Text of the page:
7. Place challah on a greased cookie sheet, including the small piece of dough.
8. Bake for 1/2 hour at 350 degrees.
(Chocolate chips and/or raisins can be added for an extra touch)
August 23, 2007 | 5:53 pm
Posted by Danielle Berrin
I didn’t anticipate the buzz. But then Brett Ratner got profiled in The Miami Herald and my grandmother called to tell me alllll about the nice Jewish boy from Beach High who became a big Hollywood director (and subsequently invited his grandparents to cohabit his Beverly Hills mansion). The headline declared, “Rush Hour 3 director Brett Ratner doesn’t care what critics think.” Well, that’s good, considering it doesn’t take a critic to know ‘Rush Hour’ isn’t exactly Oscar material.
In the article, Ratner had more flattering comments for the enemies of the Blockbuster film. ‘‘Critics are snobs. People like [Roman Polanski] know that it’s easier to make a pretentious art movie than a movie that makes f- - - - - - $500 million.’‘
Nice? The Jewban—once removed (Ratner is a U.S. native while his family hails from Cuba) is known for throwing lavish, star-studded parties at Hillhaven Lodge, the Beverly Hills estate that looms high on a hill near Benedict Canyon. He’s also known for a devil-may-care attitude and infamous for womanizing. Nice Jewish boy. But when I got invited to his house, I had to go.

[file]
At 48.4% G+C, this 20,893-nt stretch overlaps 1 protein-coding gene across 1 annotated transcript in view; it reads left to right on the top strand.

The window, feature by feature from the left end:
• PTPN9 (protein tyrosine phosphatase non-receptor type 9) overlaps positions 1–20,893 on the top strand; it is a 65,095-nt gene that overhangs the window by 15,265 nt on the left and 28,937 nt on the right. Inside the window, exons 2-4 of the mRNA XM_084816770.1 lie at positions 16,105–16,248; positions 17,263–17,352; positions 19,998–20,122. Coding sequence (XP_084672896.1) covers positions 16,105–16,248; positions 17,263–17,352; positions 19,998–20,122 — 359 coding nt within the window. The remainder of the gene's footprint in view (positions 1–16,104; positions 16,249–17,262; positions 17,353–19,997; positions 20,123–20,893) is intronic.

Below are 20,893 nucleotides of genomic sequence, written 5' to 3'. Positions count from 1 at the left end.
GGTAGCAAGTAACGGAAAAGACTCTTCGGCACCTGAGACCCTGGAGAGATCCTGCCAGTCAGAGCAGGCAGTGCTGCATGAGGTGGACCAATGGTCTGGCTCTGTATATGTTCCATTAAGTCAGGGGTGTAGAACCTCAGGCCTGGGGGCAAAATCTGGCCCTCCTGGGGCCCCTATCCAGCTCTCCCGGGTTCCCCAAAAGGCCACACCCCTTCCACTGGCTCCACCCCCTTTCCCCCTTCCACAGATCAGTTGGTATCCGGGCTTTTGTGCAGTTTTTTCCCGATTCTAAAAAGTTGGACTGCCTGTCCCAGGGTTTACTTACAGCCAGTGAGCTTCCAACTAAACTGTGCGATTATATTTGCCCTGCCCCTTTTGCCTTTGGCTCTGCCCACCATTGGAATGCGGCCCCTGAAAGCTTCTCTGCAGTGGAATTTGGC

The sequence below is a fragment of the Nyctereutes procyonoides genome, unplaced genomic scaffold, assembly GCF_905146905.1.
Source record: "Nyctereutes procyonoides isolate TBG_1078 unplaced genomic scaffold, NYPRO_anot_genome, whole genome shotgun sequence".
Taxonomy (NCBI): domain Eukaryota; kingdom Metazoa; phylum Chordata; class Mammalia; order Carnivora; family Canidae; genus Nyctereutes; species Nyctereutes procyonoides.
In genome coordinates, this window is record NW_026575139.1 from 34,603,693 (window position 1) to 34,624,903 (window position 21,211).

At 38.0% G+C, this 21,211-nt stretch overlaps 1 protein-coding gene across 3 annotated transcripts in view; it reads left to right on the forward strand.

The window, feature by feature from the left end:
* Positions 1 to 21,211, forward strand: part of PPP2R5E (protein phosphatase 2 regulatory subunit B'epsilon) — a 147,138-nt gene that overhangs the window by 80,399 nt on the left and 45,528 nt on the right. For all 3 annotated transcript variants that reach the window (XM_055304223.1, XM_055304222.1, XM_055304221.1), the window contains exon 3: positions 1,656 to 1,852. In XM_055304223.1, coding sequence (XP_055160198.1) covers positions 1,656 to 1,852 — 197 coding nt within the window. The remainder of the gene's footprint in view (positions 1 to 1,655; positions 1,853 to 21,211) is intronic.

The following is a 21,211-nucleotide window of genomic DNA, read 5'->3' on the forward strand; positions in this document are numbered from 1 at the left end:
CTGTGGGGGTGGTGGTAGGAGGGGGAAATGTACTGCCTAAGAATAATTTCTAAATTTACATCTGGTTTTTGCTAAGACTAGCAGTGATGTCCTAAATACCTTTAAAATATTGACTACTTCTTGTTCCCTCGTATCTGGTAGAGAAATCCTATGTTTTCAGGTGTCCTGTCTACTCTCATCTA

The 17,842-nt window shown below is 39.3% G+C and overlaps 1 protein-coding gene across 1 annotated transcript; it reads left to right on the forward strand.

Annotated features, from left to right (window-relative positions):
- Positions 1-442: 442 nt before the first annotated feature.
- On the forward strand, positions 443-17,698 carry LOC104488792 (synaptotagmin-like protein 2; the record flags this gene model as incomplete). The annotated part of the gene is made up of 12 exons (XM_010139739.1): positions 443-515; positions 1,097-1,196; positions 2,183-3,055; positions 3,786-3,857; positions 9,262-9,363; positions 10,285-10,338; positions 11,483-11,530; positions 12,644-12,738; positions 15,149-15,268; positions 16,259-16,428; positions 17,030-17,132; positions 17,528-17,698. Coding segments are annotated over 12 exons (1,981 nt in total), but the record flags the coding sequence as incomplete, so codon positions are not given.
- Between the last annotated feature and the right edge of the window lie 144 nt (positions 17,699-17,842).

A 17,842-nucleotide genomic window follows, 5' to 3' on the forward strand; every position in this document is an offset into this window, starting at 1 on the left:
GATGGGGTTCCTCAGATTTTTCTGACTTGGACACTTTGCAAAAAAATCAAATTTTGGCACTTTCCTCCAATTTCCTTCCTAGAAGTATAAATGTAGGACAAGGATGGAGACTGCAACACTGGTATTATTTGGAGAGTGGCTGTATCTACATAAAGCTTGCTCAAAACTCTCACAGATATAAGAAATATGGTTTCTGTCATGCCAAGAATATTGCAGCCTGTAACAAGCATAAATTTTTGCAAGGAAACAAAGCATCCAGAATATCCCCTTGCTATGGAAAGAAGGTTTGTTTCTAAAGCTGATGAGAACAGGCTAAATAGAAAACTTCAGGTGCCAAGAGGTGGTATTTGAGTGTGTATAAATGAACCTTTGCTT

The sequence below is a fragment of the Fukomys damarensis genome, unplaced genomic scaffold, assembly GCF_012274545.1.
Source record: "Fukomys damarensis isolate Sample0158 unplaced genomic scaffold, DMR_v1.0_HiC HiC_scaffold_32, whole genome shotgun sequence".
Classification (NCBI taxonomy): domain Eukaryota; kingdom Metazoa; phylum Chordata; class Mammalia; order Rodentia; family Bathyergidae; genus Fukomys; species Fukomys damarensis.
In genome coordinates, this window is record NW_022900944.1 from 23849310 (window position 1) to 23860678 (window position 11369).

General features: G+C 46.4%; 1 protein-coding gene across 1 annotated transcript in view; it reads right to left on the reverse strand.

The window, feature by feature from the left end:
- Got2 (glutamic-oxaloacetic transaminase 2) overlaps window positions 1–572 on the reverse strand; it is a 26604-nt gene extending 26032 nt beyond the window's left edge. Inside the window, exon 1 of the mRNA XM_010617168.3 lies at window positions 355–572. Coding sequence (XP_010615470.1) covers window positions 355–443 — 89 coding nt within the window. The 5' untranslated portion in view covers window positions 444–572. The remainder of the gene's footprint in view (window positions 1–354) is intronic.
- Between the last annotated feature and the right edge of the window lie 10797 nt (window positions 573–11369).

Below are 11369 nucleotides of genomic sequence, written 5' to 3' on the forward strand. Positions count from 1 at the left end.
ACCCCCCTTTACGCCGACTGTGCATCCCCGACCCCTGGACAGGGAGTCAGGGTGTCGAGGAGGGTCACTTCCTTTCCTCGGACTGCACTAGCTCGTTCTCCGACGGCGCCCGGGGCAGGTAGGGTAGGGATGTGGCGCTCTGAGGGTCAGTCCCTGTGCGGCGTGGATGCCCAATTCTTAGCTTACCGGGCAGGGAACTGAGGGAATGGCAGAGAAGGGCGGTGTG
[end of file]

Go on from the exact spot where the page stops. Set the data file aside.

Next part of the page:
150-or-so Hollywood heavy hitters were chaffeured up the hill and granted entry to his not-quite-as-sprawling as I had imagined backyard. The large pool glowed, particularly luminous among the predominantly dressed-in-black business set present for tonight’s grand affair: The Foundation for Ethnic Understanding‘s Los Angeles Benefit honoring two of the biggest agents in the biz, Charles D. King (William Morris Agency) and Steve Smooke (Creative Artists Agency), along with Randy Spendlove, President of Motion Picture Music for Paramount and still riding the waves of a brilliant job with “Dreamgirls.”
There was mixing and mingling, though not quite the kind you see at a J-Date event. This was hardcore Hollywood. I could hear deals being made. Moguls shook hands, blackberrys were at arm’s length, talk of money, money, money.
The usual, compulsory and quite boring award ceremony took place at the top of the steps, in the shadow of the brick-and-mortar built lodge. Rabbi Marc Schneier spoke long and hard, with interminable pauses between each word so all I managed to cull from his address on ethnic understanding was, the importance of amicable race relations, the importance of ethnic communities working together, and how proud he is of the new anti-racism/anti-Semitism public service announcement starring Russell Simmons and Jay-Z. Simmons basked in the glow beneath the hanging tree-lights—-or was that bright spot just his forehead? He delivered an eloquent message, although I can’t remember much of that either…
I was preoccupied watching Jamie Foxx uncomfortably crouch into the corner at an event where he was not the most powerful or best-loved among the crew, but the only real celebrity present. He seemed to oscillate between discomfort (or nervousness?) and genuine enjoyment. Smooke is his agent and he seemed proud.